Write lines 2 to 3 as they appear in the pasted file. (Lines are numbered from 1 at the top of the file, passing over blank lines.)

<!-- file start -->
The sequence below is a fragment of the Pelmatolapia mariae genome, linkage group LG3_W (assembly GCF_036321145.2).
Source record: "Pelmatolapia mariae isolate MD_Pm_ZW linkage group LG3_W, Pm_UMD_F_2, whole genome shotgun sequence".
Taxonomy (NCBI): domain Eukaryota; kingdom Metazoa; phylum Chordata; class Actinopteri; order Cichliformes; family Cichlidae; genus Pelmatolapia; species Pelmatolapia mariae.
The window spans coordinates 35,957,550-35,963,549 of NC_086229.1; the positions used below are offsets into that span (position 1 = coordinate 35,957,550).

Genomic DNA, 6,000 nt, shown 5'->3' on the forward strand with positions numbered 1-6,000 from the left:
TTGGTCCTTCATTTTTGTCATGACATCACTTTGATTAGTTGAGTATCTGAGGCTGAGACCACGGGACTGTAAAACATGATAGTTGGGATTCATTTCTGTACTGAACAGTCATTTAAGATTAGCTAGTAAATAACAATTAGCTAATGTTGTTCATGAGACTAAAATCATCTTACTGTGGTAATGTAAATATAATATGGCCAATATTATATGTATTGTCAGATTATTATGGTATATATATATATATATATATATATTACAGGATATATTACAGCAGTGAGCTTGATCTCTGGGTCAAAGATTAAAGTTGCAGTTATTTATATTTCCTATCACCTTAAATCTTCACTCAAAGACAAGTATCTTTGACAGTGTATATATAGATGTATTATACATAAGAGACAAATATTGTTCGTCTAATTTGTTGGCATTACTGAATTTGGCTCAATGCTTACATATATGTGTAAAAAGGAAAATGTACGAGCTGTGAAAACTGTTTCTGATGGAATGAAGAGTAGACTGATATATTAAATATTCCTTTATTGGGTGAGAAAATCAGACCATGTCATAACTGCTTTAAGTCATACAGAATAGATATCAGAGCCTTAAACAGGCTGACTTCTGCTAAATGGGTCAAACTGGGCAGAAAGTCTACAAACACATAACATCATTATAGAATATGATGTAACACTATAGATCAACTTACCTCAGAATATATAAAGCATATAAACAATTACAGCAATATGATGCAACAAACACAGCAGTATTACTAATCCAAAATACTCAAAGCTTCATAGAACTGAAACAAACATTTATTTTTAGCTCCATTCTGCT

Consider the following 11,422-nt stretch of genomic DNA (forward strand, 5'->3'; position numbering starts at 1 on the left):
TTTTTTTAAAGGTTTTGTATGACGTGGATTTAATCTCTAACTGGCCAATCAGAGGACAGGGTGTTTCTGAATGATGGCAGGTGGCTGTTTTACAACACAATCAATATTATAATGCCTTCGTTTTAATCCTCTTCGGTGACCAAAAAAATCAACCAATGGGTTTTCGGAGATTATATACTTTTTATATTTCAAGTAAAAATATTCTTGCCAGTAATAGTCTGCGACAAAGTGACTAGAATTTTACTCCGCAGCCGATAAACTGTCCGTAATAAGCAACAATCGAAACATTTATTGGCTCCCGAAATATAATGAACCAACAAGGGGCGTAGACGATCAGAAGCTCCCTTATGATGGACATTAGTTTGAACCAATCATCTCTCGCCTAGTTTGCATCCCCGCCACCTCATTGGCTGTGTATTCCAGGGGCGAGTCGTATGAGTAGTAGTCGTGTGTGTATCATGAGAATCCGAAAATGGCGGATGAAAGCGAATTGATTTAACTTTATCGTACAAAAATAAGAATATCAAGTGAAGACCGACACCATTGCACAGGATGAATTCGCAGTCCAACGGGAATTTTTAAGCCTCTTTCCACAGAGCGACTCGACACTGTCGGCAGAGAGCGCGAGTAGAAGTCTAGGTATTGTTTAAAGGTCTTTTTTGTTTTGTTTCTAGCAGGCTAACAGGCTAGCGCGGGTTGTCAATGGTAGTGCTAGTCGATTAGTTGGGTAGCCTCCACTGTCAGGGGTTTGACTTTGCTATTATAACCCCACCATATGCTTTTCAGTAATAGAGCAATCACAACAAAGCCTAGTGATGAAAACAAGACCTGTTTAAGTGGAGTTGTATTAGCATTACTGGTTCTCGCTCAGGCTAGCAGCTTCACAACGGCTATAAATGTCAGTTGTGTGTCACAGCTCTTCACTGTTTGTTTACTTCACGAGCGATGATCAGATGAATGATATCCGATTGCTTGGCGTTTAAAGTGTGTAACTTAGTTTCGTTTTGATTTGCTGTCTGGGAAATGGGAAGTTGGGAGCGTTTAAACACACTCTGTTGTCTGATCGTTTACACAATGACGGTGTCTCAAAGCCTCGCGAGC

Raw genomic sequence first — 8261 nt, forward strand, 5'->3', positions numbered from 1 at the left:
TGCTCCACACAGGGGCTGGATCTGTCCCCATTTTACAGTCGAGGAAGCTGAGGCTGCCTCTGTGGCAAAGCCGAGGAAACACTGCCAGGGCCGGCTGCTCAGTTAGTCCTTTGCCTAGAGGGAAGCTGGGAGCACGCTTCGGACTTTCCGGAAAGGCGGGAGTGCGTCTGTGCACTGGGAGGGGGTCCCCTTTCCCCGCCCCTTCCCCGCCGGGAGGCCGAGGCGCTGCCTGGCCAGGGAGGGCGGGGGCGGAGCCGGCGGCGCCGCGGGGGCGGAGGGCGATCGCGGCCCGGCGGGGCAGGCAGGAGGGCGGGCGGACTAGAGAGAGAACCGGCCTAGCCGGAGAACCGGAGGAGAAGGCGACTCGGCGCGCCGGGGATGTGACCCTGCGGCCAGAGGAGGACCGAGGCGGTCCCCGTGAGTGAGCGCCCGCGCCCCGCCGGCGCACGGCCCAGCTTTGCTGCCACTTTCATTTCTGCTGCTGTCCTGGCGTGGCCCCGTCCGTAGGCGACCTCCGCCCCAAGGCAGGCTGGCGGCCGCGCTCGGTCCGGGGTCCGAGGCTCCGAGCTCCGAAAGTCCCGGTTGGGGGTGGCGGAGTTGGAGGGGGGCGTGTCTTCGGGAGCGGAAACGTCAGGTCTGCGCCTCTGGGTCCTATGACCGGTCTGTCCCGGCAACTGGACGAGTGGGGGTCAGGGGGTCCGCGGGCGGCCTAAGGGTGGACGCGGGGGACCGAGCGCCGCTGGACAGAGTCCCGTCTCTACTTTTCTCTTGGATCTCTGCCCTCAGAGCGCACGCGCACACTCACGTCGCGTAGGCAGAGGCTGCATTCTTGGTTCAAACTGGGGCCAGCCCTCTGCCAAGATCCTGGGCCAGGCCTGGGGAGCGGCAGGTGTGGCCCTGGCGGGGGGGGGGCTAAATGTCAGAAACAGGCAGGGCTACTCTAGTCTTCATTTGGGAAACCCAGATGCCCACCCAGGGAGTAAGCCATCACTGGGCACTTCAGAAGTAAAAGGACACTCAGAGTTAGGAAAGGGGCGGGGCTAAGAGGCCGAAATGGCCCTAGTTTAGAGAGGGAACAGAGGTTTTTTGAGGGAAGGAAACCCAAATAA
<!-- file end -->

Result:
Source record: "Pelmatolapia mariae isolate MD_Pm_ZW linkage group LG3_W, Pm_UMD_F_2, whole genome shotgun sequence".
Taxonomy (NCBI): domain Eukaryota; kingdom Metazoa; phylum Chordata; class Actinopteri; order Cichliformes; family Cichlidae; genus Pelmatolapia; species Pelmatolapia mariae.